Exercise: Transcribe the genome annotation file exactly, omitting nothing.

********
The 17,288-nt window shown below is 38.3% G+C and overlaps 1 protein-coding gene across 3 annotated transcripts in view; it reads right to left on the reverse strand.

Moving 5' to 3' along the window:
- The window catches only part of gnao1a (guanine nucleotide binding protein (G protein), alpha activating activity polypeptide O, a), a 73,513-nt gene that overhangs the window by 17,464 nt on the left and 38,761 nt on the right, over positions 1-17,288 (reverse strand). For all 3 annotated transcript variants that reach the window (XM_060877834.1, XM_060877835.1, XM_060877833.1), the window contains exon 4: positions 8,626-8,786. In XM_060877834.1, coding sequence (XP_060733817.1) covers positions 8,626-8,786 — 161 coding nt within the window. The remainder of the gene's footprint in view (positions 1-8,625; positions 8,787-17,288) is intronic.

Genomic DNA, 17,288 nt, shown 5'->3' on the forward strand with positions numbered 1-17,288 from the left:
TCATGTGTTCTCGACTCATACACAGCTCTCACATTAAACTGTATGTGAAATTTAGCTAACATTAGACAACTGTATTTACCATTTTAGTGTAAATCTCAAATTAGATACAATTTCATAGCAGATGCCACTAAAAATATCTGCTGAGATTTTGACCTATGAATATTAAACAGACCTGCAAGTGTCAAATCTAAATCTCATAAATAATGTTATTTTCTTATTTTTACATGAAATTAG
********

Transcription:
The 17,288-nt window shown below is 38.3% G+C and overlaps 1 protein-coding gene across 3 annotated transcripts in view; it reads right to left on the reverse strand.

Moving 5' to 3' along the window:
- The window catches only part of gnao1a (guanine nucleotide binding protein (G protein), alpha activating activity polypeptide O, a), a 73,513-nt gene that overhangs the window by 17,464 nt on the left and 38,761 nt on the right, over positions 1-17,288 (reverse strand). For all 3 annotated transcript variants that reach the window (XM_060877834.1, XM_060877835.1, XM_060877833.1), the window contains exon 4: positions 8,626-8,786. In XM_060877834.1, coding sequence (XP_060733817.1) covers positions 8,626-8,786 — 161 coding nt within the window. The remainder of the gene's footprint in view (positions 1-8,625; positions 8,787-17,288) is intronic.

Genomic DNA, 17,288 nt, shown 5'->3' on the forward strand with positions numbered 1-17,288 from the left:
TCATGTGTTCTCGACTCATACACAGCTCTCACATTAAACTGTATGTGAAATTTAGCTAACATTAGACAACTGTATTTACCATTTTAGTGTAAATCTCAAATTAGATACAATTTCATAGCAGATGCCACTAAAAATATCTGCTGAGATTTTGACCTATGAATATTAAACAGACCTGCAAGTGTCAAATCTAAATCTCATAAATAATGTTATTTTCTTATTTTTACATGAAATTAG